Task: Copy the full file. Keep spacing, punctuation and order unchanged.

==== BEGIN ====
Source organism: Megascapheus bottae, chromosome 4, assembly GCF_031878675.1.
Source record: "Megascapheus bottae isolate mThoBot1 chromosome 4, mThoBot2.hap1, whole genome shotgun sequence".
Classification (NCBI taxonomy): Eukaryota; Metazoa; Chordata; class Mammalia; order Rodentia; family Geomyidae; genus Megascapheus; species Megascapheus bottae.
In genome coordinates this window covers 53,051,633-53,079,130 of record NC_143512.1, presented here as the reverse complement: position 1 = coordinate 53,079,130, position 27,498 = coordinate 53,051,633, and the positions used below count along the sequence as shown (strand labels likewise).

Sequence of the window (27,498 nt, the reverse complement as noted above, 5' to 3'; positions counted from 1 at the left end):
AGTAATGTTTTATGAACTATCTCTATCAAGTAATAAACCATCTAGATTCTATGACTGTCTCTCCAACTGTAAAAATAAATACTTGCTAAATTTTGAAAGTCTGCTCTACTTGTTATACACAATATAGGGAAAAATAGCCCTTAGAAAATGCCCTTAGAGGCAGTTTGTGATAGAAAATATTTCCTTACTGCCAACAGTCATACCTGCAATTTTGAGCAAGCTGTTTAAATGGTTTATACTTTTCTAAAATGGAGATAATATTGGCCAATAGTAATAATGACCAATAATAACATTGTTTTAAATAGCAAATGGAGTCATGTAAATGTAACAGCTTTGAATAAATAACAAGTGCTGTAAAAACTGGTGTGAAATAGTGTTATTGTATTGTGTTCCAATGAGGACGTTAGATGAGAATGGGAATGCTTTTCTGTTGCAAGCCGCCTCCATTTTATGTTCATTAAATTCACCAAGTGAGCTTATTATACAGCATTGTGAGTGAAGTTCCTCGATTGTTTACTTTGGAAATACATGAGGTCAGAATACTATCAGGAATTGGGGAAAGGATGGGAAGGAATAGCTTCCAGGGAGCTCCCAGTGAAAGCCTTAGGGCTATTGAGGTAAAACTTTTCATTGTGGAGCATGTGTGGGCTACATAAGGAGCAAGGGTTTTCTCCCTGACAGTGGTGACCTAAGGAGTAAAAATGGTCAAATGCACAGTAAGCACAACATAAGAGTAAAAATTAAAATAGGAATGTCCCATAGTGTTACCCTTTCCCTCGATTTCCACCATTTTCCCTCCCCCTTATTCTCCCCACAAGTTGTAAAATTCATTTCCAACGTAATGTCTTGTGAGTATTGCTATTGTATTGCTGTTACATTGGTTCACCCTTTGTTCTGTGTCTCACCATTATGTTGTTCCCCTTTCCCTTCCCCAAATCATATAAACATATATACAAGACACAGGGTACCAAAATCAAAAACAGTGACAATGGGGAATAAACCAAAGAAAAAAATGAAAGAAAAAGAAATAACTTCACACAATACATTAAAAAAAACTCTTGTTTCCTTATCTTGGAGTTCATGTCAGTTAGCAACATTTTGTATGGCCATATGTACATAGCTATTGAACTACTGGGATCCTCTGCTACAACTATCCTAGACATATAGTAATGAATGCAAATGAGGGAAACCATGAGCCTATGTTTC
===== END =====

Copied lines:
Source organism: Megascapheus bottae, chromosome 4, assembly GCF_031878675.1.
Source record: "Megascapheus bottae isolate mThoBot1 chromosome 4, mThoBot2.hap1, whole genome shotgun sequence".
Classification (NCBI taxonomy): Eukaryota; Metazoa; Chordata; class Mammalia; order Rodentia; family Geomyidae; genus Megascapheus; species Megascapheus bottae.
In genome coordinates this window covers 53,051,633-53,079,130 of record NC_143512.1, presented here as the reverse complement: position 1 = coordinate 53,079,130, position 27,498 = coordinate 53,051,633, and the positions used below count along the sequence as shown (strand labels likewise).

Sequence of the window (27,498 nt, the reverse complement as noted above, 5' to 3'; positions counted from 1 at the left end):
AGTAATGTTTTATGAACTATCTCTATCAAGTAATAAACCATCTAGATTCTATGACTGTCTCTCCAACTGTAAAAATAAATACTTGCTAAATTTTGAAAGTCTGCTCTACTTGTTATACACAATATAGGGAAAAATAGCCCTTAGAAAATGCCCTTAGAGGCAGTTTGTGATAGAAAATATTTCCTTACTGCCAACAGTCATACCTGCAATTTTGAGCAAGCTGTTTAAATGGTTTATACTTTTCTAAAATGGAGATAATATTGGCCAATAGTAATAATGACCAATAATAACATTGTTTTAAATAGCAAATGGAGTCATGTAAATGTAACAGCTTTGAATAAATAACAAGTGCTGTAAAAACTGGTGTGAAATAGTGTTATTGTATTGTGTTCCAATGAGGACGTTAGATGAGAATGGGAATGCTTTTCTGTTGCAAGCCGCCTCCATTTTATGTTCATTAAATTCACCAAGTGAGCTTATTATACAGCATTGTGAGTGAAGTTCCTCGATTGTTTACTTTGGAAATACATGAGGTCAGAATACTATCAGGAATTGGGGAAAGGATGGGAAGGAATAGCTTCCAGGGAGCTCCCAGTGAAAGCCTTAGGGCTATTGAGGTAAAACTTTTCATTGTGGAGCATGTGTGGGCTACATAAGGAGCAAGGGTTTTCTCCCTGACAGTGGTGACCTAAGGAGTAAAAATGGTCAAATGCACAGTAAGCACAACATAAGAGTAAAAATTAAAATAGGAATGTCCCATAGTGTTACCCTTTCCCTCGATTTCCACCATTTTCCCTCCCCCTTATTCTCCCCACAAGTTGTAAAATTCATTTCCAACGTAATGTCTTGTGAGTATTGCTATTGTATTGCTGTTACATTGGTTCACCCTTTGTTCTGTGTCTCACCATTATGTTGTTCCCCTTTCCCTTCCCCAAATCATATAAACATATATACAAGACACAGGGTACCAAAATCAAAAACAGTGACAATGGGGAATAAACCAAAGAAAAAAATGAAAGAAAAAGAAATAACTTCACACAATACATTAAAAAAAACTCTTGTTTCCTTATCTTGGAGTTCATGTCAGTTAGCAACATTTTGTATGGCCATATGTACATAGCTATTGAACTACTGGGATCCTCTGCTACAACTATCCTAGACATATAGTAATGAATGCAAATGAGGGAAACCATGAGCCTATGTTTC